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Publication numberUS2024522 A
Publication typeGrant
Publication dateDec 17, 1935
Filing dateMar 31, 1934
Priority dateApr 6, 1933
Also published asDE641734C
Publication numberUS 2024522 A, US 2024522A, US-A-2024522, US2024522 A, US2024522A
InventorsBond Harrison Geoffrey
Original AssigneeDufaycolor Ltd
Export CitationBiBTeX, EndNote, RefMan
External Links: USPTO, USPTO Assignment, Espacenet
Color photography
US 2024522 A
Abstract  available in
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Claims  available in
Description  (OCR text may contain errors)

Dec. 17, 1935. a. s. HARRISON 2,024,522

COLOR PHOTOGRAPHY Filed March 31, 1934 Patented D. 17, 1935 UNITED STATES PATENT OFFICE coLon PHOTOGRAPHY British company Application Marc h 31, 1934, Serial No. 718,450 In Great Britain April 6, 1933 3 Claim.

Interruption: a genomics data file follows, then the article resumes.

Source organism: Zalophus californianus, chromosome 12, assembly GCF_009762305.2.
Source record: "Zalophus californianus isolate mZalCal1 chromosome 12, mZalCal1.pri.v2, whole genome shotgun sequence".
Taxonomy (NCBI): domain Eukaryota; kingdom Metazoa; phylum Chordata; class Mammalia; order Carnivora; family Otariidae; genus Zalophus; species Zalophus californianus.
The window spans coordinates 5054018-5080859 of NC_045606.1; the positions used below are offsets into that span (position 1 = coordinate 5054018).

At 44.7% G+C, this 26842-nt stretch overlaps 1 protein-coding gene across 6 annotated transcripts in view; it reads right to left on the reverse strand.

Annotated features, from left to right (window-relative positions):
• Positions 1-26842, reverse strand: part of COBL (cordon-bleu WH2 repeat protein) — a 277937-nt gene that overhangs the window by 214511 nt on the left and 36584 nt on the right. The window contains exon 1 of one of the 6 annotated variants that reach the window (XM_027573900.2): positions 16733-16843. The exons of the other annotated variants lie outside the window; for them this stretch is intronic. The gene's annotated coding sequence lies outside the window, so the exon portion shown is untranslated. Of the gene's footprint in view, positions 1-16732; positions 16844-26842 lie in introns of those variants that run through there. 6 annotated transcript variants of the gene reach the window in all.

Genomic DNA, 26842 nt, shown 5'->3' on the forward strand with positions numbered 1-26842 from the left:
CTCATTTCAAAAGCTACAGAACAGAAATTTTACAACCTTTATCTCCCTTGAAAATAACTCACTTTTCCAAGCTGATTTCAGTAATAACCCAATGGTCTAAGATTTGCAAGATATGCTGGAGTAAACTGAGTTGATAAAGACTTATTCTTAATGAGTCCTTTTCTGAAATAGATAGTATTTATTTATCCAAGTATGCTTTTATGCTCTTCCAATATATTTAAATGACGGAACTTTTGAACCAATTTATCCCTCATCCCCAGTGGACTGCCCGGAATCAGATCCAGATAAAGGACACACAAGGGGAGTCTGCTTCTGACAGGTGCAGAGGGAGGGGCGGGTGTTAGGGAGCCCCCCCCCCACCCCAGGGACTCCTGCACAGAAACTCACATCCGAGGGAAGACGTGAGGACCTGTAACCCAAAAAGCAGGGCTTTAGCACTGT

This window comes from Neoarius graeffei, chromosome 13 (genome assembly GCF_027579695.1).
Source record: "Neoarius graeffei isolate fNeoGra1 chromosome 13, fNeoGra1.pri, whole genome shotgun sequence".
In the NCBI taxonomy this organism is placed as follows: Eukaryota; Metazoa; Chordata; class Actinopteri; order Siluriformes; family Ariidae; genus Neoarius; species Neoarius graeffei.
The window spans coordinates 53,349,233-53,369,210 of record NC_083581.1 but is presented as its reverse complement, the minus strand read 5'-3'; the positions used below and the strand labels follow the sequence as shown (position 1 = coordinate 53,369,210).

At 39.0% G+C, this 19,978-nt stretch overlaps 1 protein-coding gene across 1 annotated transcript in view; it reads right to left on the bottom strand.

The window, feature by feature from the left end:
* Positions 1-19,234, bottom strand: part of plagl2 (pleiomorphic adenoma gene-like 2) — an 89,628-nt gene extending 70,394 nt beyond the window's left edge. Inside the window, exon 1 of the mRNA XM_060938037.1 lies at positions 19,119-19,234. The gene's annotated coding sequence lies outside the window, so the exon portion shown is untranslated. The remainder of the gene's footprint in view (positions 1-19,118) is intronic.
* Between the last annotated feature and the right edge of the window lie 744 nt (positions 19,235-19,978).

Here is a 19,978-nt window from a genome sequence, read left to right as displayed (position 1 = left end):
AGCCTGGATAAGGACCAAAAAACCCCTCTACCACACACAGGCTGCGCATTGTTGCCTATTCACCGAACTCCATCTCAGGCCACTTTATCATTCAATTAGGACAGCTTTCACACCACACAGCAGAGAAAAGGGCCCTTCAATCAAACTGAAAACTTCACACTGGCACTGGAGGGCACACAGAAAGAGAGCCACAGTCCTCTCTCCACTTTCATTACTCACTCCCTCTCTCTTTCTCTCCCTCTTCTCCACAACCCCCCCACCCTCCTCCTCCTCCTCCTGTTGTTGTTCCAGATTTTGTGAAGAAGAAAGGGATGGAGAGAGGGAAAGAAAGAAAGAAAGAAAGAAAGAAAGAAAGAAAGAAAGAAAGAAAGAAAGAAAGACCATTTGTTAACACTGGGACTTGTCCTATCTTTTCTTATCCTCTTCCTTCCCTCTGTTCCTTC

This invention comprises improvements in or relating to color photography and relates to processes of color photography (particularly color cinematography) of the type in which the original exposure is made through a multi-color screen or reseau on to a sensitized layer on the same or a separate support. In processes of this type it is usual to make the color transmission bands of the several colors of the screen as wide as is possible consistent with an approximate rendering of the colors in the picture in order that the exposure required for the taking of the picture may be as short as possible. In practice it is usually found necessary to make the color transmission bands of the several screen colors so wide that they overlap to some extent. Photographs of this type may be reproduced on similar multi-color screen material or they may be reproduced by preparing a series of color separation records each corresponding to one of the part-records produced by the colors of the screen and then combining these color separation records to form a single picture in color.